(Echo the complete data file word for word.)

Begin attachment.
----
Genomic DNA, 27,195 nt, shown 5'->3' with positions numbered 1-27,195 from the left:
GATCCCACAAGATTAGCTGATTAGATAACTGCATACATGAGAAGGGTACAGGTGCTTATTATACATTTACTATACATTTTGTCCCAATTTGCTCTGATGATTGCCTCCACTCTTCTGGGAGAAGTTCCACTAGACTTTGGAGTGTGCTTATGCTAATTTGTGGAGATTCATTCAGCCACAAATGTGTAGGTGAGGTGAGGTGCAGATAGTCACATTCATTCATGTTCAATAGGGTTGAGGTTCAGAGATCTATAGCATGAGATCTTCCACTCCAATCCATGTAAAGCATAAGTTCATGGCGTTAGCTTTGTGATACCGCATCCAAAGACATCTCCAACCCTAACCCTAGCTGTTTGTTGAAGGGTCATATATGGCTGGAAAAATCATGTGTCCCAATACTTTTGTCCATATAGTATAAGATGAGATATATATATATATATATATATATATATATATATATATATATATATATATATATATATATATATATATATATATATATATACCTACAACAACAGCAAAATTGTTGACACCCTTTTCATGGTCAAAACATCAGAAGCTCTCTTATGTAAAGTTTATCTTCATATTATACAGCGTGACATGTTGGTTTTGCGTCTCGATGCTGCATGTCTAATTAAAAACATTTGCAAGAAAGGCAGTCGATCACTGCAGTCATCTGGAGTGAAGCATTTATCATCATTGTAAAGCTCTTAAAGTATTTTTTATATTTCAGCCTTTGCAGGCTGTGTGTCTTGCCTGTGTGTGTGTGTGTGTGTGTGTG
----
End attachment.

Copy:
Genomic DNA, 27,195 nt, shown 5'->3' with positions numbered 1-27,195 from the left:
GATCCCACAAGATTAGCTGATTAGATAACTGCATACATGAGAAGGGTACAGGTGCTTATTATACATTTACTATACATTTTGTCCCAATTTGCTCTGATGATTGCCTCCACTCTTCTGGGAGAAGTTCCACTAGACTTTGGAGTGTGCTTATGCTAATTTGTGGAGATTCATTCAGCCACAAATGTGTAGGTGAGGTGAGGTGCAGATAGTCACATTCATTCATGTTCAATAGGGTTGAGGTTCAGAGATCTATAGCATGAGATCTTCCACTCCAATCCATGTAAAGCATAAGTTCATGGCGTTAGCTTTGTGATACCGCATCCAAAGACATCTCCAACCCTAACCCTAGCTGTTTGTTGAAGGGTCATATATGGCTGGAAAAATCATGTGTCCCAATACTTTTGTCCATATAGTATAAGATGAGATATATATATATATATATATATATATATATATATATATATATATATATATATATATATATATATATATATATATATATATACCTACAACAACAGCAAAATTGTTGACACCCTTTTCATGGTCAAAACATCAGAAGCTCTCTTATGTAAAGTTTATCTTCATATTATACAGCGTGACATGTTGGTTTTGCGTCTCGATGCTGCATGTCTAATTAAAAACATTTGCAAGAAAGGCAGTCGATCACTGCAGTCATCTGGAGTGAAGCATTTATCATCATTGTAAAGCTCTTAAAGTATTTTTTATATTTCAGCCTTTGCAGGCTGTGTGTCTTGCCTGTGTGTGTGTGTGTGTGTGTGTG